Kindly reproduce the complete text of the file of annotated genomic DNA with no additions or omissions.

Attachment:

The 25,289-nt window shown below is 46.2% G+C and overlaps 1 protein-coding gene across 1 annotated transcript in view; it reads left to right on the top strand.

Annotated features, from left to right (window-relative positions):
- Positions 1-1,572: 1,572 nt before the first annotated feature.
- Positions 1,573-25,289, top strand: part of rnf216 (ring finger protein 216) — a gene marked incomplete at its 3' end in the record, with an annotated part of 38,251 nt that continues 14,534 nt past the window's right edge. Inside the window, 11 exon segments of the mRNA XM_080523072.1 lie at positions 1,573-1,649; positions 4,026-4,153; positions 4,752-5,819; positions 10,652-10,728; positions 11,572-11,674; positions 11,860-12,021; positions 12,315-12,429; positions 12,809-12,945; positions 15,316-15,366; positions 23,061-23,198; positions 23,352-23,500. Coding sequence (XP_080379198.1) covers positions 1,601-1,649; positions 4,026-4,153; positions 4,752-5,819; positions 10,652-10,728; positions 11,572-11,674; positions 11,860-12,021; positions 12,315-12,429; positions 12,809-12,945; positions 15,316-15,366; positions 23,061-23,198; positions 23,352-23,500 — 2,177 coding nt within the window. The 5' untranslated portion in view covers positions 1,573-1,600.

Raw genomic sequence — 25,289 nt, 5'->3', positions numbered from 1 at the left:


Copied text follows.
The 25,289-nt window shown below is 46.2% G+C and overlaps 1 protein-coding gene across 1 annotated transcript in view; it reads left to right on the top strand.

Annotated features, from left to right (window-relative positions):
- Positions 1-1,572: 1,572 nt before the first annotated feature.
- Positions 1,573-25,289, top strand: part of rnf216 (ring finger protein 216) — a gene marked incomplete at its 3' end in the record, with an annotated part of 38,251 nt that continues 14,534 nt past the window's right edge. Inside the window, 11 exon segments of the mRNA XM_080523072.1 lie at positions 1,573-1,649; positions 4,026-4,153; positions 4,752-5,819; positions 10,652-10,728; positions 11,572-11,674; positions 11,860-12,021; positions 12,315-12,429; positions 12,809-12,945; positions 15,316-15,366; positions 23,061-23,198; positions 23,352-23,500. Coding sequence (XP_080379198.1) covers positions 1,601-1,649; positions 4,026-4,153; positions 4,752-5,819; positions 10,652-10,728; positions 11,572-11,674; positions 11,860-12,021; positions 12,315-12,429; positions 12,809-12,945; positions 15,316-15,366; positions 23,061-23,198; positions 23,352-23,500 — 2,177 coding nt within the window. The 5' untranslated portion in view covers positions 1,573-1,600.

Raw genomic sequence — 25,289 nt, 5'->3', positions numbered from 1 at the left: